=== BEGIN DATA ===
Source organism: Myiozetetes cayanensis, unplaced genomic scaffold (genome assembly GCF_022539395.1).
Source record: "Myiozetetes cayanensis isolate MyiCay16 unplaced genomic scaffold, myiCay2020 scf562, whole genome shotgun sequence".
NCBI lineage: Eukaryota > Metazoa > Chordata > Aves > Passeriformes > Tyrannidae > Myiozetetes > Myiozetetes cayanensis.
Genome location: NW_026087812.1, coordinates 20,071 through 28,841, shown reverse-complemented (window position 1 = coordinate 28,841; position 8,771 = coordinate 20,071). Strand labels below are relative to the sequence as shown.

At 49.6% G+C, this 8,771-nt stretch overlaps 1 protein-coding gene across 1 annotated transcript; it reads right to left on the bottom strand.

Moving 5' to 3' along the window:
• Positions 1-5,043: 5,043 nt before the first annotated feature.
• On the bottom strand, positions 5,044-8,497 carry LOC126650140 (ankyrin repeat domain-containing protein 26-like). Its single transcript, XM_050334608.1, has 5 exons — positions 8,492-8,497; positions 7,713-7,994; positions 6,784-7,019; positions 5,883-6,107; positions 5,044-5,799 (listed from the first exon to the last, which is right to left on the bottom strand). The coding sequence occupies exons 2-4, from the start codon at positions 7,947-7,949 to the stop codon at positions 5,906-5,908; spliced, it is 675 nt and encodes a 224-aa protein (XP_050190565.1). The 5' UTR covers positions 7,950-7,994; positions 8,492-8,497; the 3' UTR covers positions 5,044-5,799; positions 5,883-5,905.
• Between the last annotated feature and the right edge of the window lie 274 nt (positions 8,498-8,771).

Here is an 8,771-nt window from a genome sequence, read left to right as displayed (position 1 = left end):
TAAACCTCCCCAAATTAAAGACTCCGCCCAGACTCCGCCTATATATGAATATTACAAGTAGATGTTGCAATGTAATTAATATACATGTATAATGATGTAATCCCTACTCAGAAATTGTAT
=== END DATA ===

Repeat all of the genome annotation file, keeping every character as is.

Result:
Source organism: Myiozetetes cayanensis, unplaced genomic scaffold (genome assembly GCF_022539395.1).
Source record: "Myiozetetes cayanensis isolate MyiCay16 unplaced genomic scaffold, myiCay2020 scf562, whole genome shotgun sequence".
NCBI lineage: Eukaryota > Metazoa > Chordata > Aves > Passeriformes > Tyrannidae > Myiozetetes > Myiozetetes cayanensis.
Genome location: NW_026087812.1, coordinates 20,071 through 28,841, shown reverse-complemented (window position 1 = coordinate 28,841; position 8,771 = coordinate 20,071). Strand labels below are relative to the sequence as shown.

At 49.6% G+C, this 8,771-nt stretch overlaps 1 protein-coding gene across 1 annotated transcript; it reads right to left on the bottom strand.

Moving 5' to 3' along the window:
• Positions 1-5,043: 5,043 nt before the first annotated feature.
• On the bottom strand, positions 5,044-8,497 carry LOC126650140 (ankyrin repeat domain-containing protein 26-like). Its single transcript, XM_050334608.1, has 5 exons — positions 8,492-8,497; positions 7,713-7,994; positions 6,784-7,019; positions 5,883-6,107; positions 5,044-5,799 (listed from the first exon to the last, which is right to left on the bottom strand). The coding sequence occupies exons 2-4, from the start codon at positions 7,947-7,949 to the stop codon at positions 5,906-5,908; spliced, it is 675 nt and encodes a 224-aa protein (XP_050190565.1). The 5' UTR covers positions 7,950-7,994; positions 8,492-8,497; the 3' UTR covers positions 5,044-5,799; positions 5,883-5,905.
• Between the last annotated feature and the right edge of the window lie 274 nt (positions 8,498-8,771).

Here is an 8,771-nt window from a genome sequence, read left to right as displayed (position 1 = left end):
TAAACCTCCCCAAATTAAAGACTCCGCCCAGACTCCGCCTATATATGAATATTACAAGTAGATGTTGCAATGTAATTAATATACATGTATAATGATGTAATCCCTACTCAGAAATTGTAT